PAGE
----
Joan Henry Bio

Vocalist, actress, dancer, composer, poet-lyricist, artist, percussionist, choreographer, Water-Protector — and that’s not all…

Performing & Fine Arts and fostering awareness & interconnectedness in our world all flow together for Joan Henry.

Reviewed as the “extraordinary” and “magical” Grandma Aki  in Heather Henson & Ty Defoe’s AJIJAACK On Turtle Island (D. Avery, L. Mitchell, T. Defoe & K.Tarrant, composers) at the oldest working theatre in New York – the New Victory Theatre, Joan has been featured in works by Rachel Chavkin (Primer for a Failed Superpower)Jonathan McCrory (How the Light Gets In / Water Is Life, T. Defoe & T. Sinutoke composers),  and Henson & Defoe’s spectacular CRANE: On Earth, In Sky, with other notable Off-Broadway reviews in CEDARS (La Mama ETC), as Lady Macbeth,  Paulina in The Winter’s Tale (Amerinda’s Native Shakespeare Ensemble), and as the wily Grandma Two Hawks  of Larissa FastHorse‘s Teaching Disco Square Dancing To Our Elders: A Class Presentation (Mill Hill Playhouse.) Concert appearances include the International Festival of the Voice, Clearwater & New York Music Festivals, and New York City’s annual Indigenous Peoples Day .  //  Her more distant past includes the National Tours of Camelot with Richard Harris and the West Side Story 30th Anniversary Company, TV-movie Everyday Heroes, Walt Disney’s Pocahontas & LionsGate’s Blood Red Earth; a slew of recordings including two jazz albums with stellar jazz drummer Jack DeJohnette –Earthwalk and Music for the Fifth Worldand appearances with Kenny Burrell, Pete Seeger, Paul Winter, Cornelius (Neal) Tate, Waylon Jennings, David Amram and Liam Ó Maonlaí, to name a few. Recordings include solo CDs and collaborations: traditional songs, stories co-produced with her son GC Yerry, contemporary works with longtime musical allies Gus Mancini, Dennis Yerry and other fellow artists, and the debut album of her straight-ahead jazz sextet with indigenous wings – SPIRITED – taking off from the Hudson Valley to rave notices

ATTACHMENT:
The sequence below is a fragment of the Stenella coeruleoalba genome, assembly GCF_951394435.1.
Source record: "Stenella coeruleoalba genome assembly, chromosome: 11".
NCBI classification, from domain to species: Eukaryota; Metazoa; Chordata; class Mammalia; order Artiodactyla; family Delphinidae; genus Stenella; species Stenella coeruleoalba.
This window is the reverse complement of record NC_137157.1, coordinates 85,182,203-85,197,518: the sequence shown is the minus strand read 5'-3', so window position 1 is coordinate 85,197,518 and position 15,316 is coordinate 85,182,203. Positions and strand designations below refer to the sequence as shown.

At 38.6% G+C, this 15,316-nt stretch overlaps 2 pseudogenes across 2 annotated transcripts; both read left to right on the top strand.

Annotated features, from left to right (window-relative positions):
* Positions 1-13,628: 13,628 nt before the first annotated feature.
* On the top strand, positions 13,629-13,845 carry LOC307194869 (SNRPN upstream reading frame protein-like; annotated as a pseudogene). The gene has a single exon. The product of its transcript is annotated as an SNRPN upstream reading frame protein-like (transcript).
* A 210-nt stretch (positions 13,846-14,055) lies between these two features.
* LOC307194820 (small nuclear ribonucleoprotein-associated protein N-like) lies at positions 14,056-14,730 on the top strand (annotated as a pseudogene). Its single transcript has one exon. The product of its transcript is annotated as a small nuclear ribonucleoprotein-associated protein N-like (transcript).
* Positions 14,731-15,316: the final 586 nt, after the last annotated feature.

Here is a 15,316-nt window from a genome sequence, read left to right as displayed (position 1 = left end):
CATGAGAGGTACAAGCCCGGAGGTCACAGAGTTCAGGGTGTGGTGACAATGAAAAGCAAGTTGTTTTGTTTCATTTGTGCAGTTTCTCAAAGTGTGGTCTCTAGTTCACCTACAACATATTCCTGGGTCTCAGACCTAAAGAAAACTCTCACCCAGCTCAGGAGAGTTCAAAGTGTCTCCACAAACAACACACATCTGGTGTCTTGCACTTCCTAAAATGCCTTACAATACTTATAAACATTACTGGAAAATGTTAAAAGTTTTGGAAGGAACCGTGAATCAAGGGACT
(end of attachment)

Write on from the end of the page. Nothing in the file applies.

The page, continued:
Something new is always in the works!

Ms. Henry is both dekanogisgi (traditional song-carrier) and hahesh’kah (lead drummer), and a Native Women’s Traditional dancer. Encouraged by her elders, she founded acclaimed traditional drum group Mothers of Nations Singers & Dancers – the first women’s drum ever invited to the National Native American Veterans Powwow in Washington DC and the first to preside at the Indigenous Peoples’ Day Opening Ceremonies for the United Nations – where she has since spoken on healing & spirituality among First Nations women and offered opening prayers & song for the International Day of Peace and the World Indigenous Forum. Her collaborations with Okla-Choctaw artist Jeffrey Gibson have ranged from filling the New Museum with 50 drummers clad in his compelling designs to taking over Times Square‘s Midnight Moment with traditional jingle dress dancer Sarah Ortegon – two days before coronavirus shut Broadway down. Most recently, she was honored to conduct a simple water ceremony globally for World Unity Week.